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Tides change, Nature is #1 business priority

By Matt Sykes


This week it was encouraging to hear the G20 leaders declare that environmental issues, especially climate change, are the most critical of our time. While they juggle the pressing challenges of COVID-19, we can only ask ourselves where the resources to save our Earth will come from.

Regenerative business advisor? Martu carrying out landscape restoration burns in the Western Desert Region – Western Australia (Photo - Kanyirninpa Jukurrpa, Tim Schneider)


In 2021, governments will necessarily remain in reactive mode and the global economy is sure to face continued turbulence. Amidst this perfect storm, climate change and ecosystem degradation will not wait. So, in my opinion, business leaders are a unique position to exercise their relative agility and independence.


Over the last year we’ve witnessed a narrative shift, initiatives like the global Business For Nature Coalition recognise that #NatureIsEveryonesBusiness. Even the world’s foremost conservation leaders are repositioning beyond wildlife protection and towards ecosystem service management, a by-product of ecotourism’s collapse.


If businesses have the power, then some of the most catalysing conversations to regenerate our Earth will occur in boardrooms. There’s been much reporting around the lack of cultural diversity in the corporate world but equally pressing is the lack of ecological literacy. How can the CEO of a multinational corporation act on the 2021-2030 UN Decade on Ecosystem Restoration if they can’t interpret the lands and waterways upon which their business depends?


Circular Economy specialist. East Gippsland regenerative farmer Jarrod Ruch (Credit: Hope Seed Australia)


B Corp accreditation and 1% for the Planet membership only go so far. If we’re serious at tackling climate change and biodiversity loss at the systemic level, we must examine the very DNA of business decision-making. Based on an education which blends the best of western academia (think University of Cambridge) with decades learning from those closest to Nature (think slow time on Country with First Nations Elders), I see another way.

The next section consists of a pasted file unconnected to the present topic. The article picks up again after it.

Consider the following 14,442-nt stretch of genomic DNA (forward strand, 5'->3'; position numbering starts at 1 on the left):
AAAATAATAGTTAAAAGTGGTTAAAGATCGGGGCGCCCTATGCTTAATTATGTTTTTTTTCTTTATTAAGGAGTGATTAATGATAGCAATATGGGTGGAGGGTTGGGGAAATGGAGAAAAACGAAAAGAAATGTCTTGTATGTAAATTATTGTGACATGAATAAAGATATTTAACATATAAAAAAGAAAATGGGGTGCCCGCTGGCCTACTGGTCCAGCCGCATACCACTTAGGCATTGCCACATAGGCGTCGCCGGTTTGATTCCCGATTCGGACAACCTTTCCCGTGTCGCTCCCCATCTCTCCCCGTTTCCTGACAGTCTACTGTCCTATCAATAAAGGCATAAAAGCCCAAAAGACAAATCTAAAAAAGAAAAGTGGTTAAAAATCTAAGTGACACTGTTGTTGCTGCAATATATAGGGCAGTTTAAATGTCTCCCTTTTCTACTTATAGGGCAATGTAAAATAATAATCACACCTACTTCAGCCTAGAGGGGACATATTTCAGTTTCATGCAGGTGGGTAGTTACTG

What if Boards started employing Indigenous Elders, Regenerative Farmers and Community Rangers? We’d start opening up a whole new realm of innovation and by harnessing their wisdom bets are we’d see more green and less red in our city’s circular economy modelling. Let’s also add Spiritual Healers and Environmental Artists to 2021’s Board recruitment lists. Seriously, we have nothing to lose and everything to gain. The fact that online meetings have become normalised means that access to skilled advisors has been radically accelerated, especially those based in remote areas. (aka those closest to the land)


After the Australian Black Summer bushfires, we've seen pioneer plants as the first to re-emerge (and yes, they battling with weeds). Acacia, also known as wattles, are one such pioneer plant and their role in the ecosystem is to fix nitrogen so that it becomes available for other plants to absorb from the soil. This will take them about 10-15 years to achieve, before they pass the baton onto longer-lived species to start their succession.


In parallel, the global economy will be going through a similar process, weeds and all. We only get one chance at this. So, if you are global business pioneer and it is your job to enrich the soil of our economy for future generations, then start by putting an Indigenous Elder or Regenerative Farmer in your boardroom advisory ASAP. If you’re a startup, read a book on Indigenous fire management or head down to your local farmers market. Then, listen deeply.


Future global business advisors? Rangers working across Kenya and Tanzania in the Amboseli-Tsavo-Kilaminjaro ecosystem (Left to Right - Ann Nairoshi, Ann Maloi, Linet Sailepu, Agnes Sopilal, Joyce Sereya, Veronica Lanoi. Credit - Biglife Foundation, courtesy of The Thin Green Line Foundation)



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We acknowledge our Earth and the daily services that her ecosystems provide us.

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